At issue is a state statute allowing appropriations of $750,000 “for each eligible and qualified applicant” when the governor declares an emergency.

Republicans have argued the governor broke that rule by authorizing appropriations above that amount, with some fiscally conservative Democrats expressing similar concerns.

The governor then said it would create an “absurd requirement” to read state law in such a way that called for dozens of executive orders for $750,000 each rather than issuing one order, for instance, for $20 million.

Legislators such as Senate Majority Leader Peter Wirth, D-Santa Fe, have said the statute needs to be changed.

Lawmakers decided at the last council meeting that their contract attorneys would continue collecting data on the matter.

Reporter

Jens Gould covers politics for the Santa Fe New Mexican. He was a correspondent for Bloomberg News in Mexico City, a regular contributor for TIME in California, and produced the video series Bravery Tapes.

(3) comments

Khal Spencer

The Legislature needs to cut back the Governor's emergency powers so that they sunset after a certain amount of time unless extended by an emergency vote of the Legislature. This indefinite one-person rule is verging on dictatorship, and I am sure all of the Dems in the Legislature would not be so keen on this if they were conversing with a Governor Gary Johnson or Steve Pearce.

I'd like to see a bill so amending the emergency order and make it bipartisan and veto proof. This is not a criticism of the Governor, who is between a rock and a hard place with this pandemic; I give her credit for trying to do the right things but some of those things are clearly debatable. Its a criticism of an overly broad law that makes a mess of the separation and balance of powers.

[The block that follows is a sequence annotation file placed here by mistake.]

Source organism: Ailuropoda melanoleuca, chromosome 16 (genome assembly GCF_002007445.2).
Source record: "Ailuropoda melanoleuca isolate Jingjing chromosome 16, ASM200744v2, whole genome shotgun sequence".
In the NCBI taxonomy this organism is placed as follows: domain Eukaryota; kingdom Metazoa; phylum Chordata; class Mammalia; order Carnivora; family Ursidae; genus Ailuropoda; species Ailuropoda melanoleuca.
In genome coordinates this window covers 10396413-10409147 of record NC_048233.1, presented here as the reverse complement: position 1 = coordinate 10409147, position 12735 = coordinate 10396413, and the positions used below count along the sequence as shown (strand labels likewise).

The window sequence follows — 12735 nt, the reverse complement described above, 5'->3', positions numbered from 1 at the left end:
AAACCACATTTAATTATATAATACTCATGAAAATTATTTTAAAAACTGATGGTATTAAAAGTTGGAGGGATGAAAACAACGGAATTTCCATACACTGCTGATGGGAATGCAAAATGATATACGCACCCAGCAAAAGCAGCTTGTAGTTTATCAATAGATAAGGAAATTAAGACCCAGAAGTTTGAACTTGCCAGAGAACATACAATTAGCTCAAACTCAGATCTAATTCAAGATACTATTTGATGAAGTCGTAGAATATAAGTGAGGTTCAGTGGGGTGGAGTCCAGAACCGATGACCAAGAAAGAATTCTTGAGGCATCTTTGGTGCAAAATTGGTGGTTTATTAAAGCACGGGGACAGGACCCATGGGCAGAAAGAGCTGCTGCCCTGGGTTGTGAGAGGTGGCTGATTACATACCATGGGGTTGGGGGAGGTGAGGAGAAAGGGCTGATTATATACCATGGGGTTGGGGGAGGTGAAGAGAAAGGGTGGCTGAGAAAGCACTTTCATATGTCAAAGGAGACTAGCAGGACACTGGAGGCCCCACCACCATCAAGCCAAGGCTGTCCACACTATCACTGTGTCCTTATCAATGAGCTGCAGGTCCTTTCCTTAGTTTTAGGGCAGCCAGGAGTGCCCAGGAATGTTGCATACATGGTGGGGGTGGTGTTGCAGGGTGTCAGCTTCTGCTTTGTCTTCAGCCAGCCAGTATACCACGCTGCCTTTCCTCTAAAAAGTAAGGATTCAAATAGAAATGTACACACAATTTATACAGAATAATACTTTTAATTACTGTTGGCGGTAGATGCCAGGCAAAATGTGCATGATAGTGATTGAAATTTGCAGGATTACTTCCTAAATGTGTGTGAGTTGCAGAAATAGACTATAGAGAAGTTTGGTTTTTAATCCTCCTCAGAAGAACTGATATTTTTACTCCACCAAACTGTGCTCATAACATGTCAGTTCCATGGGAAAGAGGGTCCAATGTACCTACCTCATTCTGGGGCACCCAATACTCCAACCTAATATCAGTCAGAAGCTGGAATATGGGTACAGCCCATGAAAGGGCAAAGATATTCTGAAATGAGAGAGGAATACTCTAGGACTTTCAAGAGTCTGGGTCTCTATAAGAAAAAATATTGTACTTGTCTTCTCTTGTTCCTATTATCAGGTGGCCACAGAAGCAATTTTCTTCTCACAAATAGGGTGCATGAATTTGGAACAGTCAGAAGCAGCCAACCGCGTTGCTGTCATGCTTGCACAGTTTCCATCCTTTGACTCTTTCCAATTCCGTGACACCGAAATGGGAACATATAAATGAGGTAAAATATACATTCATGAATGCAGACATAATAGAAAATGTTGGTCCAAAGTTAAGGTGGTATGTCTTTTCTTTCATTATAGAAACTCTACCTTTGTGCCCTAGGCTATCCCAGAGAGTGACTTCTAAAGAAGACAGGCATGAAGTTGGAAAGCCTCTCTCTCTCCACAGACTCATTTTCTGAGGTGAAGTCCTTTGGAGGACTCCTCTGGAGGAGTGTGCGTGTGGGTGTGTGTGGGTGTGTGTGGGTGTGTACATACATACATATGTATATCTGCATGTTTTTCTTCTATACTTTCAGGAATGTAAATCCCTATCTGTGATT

Chris Mechels

We should not let Sackett, and the Governor, get away with claiming the MLG's illegal actions "saved lives" and that everything is thereby justified.

In fact, time after time, the Governor's actions Cost Lives, in the Nursing Homes, Tribal Areas, etc. Her pattern is "reactive" where it needs to be "proactive". She comes steaming in AFTER the bodies are gathering, and then throws money at the wall, and her friends.

The recent favoring of Sfe in allocation of CARES funds is too typical. Santa Fe did far too well, considering the population and needs. Las Cruces, for instance, with a larger population and a much larger Covid problem, due to El Paso and Texas, fared poorly.

MLG is, first, last and always a Politician, working the PR. Her management style is to have a weak Cabinet, and grab all power; as she has always done. This makes for disaster and chaos.

With a weak Legislature, controlled by the Dems, no reform will be easy. I suggest cancelling the PHERA Act for starters. This is the first application of the Act, and its a dismal failure, enabling our power mad little Tin Pot dictator.

Lee DiFiore

Grishy is not going to share power, even with fellow donkeys.